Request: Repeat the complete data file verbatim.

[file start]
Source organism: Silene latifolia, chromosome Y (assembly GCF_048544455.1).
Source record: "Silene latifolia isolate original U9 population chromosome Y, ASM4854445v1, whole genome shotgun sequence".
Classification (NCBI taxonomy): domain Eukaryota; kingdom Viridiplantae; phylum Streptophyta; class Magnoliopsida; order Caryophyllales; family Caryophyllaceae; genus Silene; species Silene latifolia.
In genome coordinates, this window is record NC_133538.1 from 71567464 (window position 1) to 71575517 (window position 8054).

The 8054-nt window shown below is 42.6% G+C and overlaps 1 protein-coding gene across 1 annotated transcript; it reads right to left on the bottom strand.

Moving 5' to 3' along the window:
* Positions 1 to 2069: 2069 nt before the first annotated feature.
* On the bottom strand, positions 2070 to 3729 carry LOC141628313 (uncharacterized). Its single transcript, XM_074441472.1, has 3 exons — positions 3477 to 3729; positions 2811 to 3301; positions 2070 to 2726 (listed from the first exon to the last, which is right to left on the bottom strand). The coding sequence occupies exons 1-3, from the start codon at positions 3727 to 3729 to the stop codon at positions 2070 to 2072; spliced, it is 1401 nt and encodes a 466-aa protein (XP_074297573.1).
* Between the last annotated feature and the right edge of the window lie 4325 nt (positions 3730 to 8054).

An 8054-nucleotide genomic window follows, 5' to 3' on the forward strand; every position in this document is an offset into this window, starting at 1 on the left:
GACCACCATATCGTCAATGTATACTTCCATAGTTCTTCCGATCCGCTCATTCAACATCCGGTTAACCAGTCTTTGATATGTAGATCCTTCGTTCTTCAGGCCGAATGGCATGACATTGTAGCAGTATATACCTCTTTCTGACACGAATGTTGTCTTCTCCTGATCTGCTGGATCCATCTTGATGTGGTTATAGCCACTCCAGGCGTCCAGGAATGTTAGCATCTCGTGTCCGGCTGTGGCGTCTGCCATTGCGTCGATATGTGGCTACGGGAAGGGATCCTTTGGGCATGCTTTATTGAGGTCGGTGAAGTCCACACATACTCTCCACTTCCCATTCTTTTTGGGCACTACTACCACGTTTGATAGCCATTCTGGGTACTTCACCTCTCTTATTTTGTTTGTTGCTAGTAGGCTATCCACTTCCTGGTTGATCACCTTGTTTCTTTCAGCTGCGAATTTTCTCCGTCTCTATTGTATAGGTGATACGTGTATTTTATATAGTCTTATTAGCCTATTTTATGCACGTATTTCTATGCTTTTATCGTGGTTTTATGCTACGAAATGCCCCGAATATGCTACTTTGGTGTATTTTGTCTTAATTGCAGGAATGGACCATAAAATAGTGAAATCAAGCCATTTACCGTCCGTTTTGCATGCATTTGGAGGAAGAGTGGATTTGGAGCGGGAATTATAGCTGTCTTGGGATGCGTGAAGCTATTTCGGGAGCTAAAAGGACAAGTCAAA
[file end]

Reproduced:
Source organism: Silene latifolia, chromosome Y (assembly GCF_048544455.1).
Source record: "Silene latifolia isolate original U9 population chromosome Y, ASM4854445v1, whole genome shotgun sequence".
Classification (NCBI taxonomy): domain Eukaryota; kingdom Viridiplantae; phylum Streptophyta; class Magnoliopsida; order Caryophyllales; family Caryophyllaceae; genus Silene; species Silene latifolia.
In genome coordinates, this window is record NC_133538.1 from 71567464 (window position 1) to 71575517 (window position 8054).

The 8054-nt window shown below is 42.6% G+C and overlaps 1 protein-coding gene across 1 annotated transcript; it reads right to left on the bottom strand.

Moving 5' to 3' along the window:
* Positions 1 to 2069: 2069 nt before the first annotated feature.
* On the bottom strand, positions 2070 to 3729 carry LOC141628313 (uncharacterized). Its single transcript, XM_074441472.1, has 3 exons — positions 3477 to 3729; positions 2811 to 3301; positions 2070 to 2726 (listed from the first exon to the last, which is right to left on the bottom strand). The coding sequence occupies exons 1-3, from the start codon at positions 3727 to 3729 to the stop codon at positions 2070 to 2072; spliced, it is 1401 nt and encodes a 466-aa protein (XP_074297573.1).
* Between the last annotated feature and the right edge of the window lie 4325 nt (positions 3730 to 8054).

An 8054-nucleotide genomic window follows, 5' to 3' on the forward strand; every position in this document is an offset into this window, starting at 1 on the left:
GACCACCATATCGTCAATGTATACTTCCATAGTTCTTCCGATCCGCTCATTCAACATCCGGTTAACCAGTCTTTGATATGTAGATCCTTCGTTCTTCAGGCCGAATGGCATGACATTGTAGCAGTATATACCTCTTTCTGACACGAATGTTGTCTTCTCCTGATCTGCTGGATCCATCTTGATGTGGTTATAGCCACTCCAGGCGTCCAGGAATGTTAGCATCTCGTGTCCGGCTGTGGCGTCTGCCATTGCGTCGATATGTGGCTACGGGAAGGGATCCTTTGGGCATGCTTTATTGAGGTCGGTGAAGTCCACACATACTCTCCACTTCCCATTCTTTTTGGGCACTACTACCACGTTTGATAGCCATTCTGGGTACTTCACCTCTCTTATTTTGTTTGTTGCTAGTAGGCTATCCACTTCCTGGTTGATCACCTTGTTTCTTTCAGCTGCGAATTTTCTCCGTCTCTATTGTATAGGTGATACGTGTATTTTATATAGTCTTATTAGCCTATTTTATGCACGTATTTCTATGCTTTTATCGTGGTTTTATGCTACGAAATGCCCCGAATATGCTACTTTGGTGTATTTTGTCTTAATTGCAGGAATGGACCATAAAATAGTGAAATCAAGCCATTTACCGTCCGTTTTGCATGCATTTGGAGGAAGAGTGGATTTGGAGCGGGAATTATAGCTGTCTTGGGATGCGTGAAGCTATTTCGGGAGCTAAAAGGACAAGTCAAA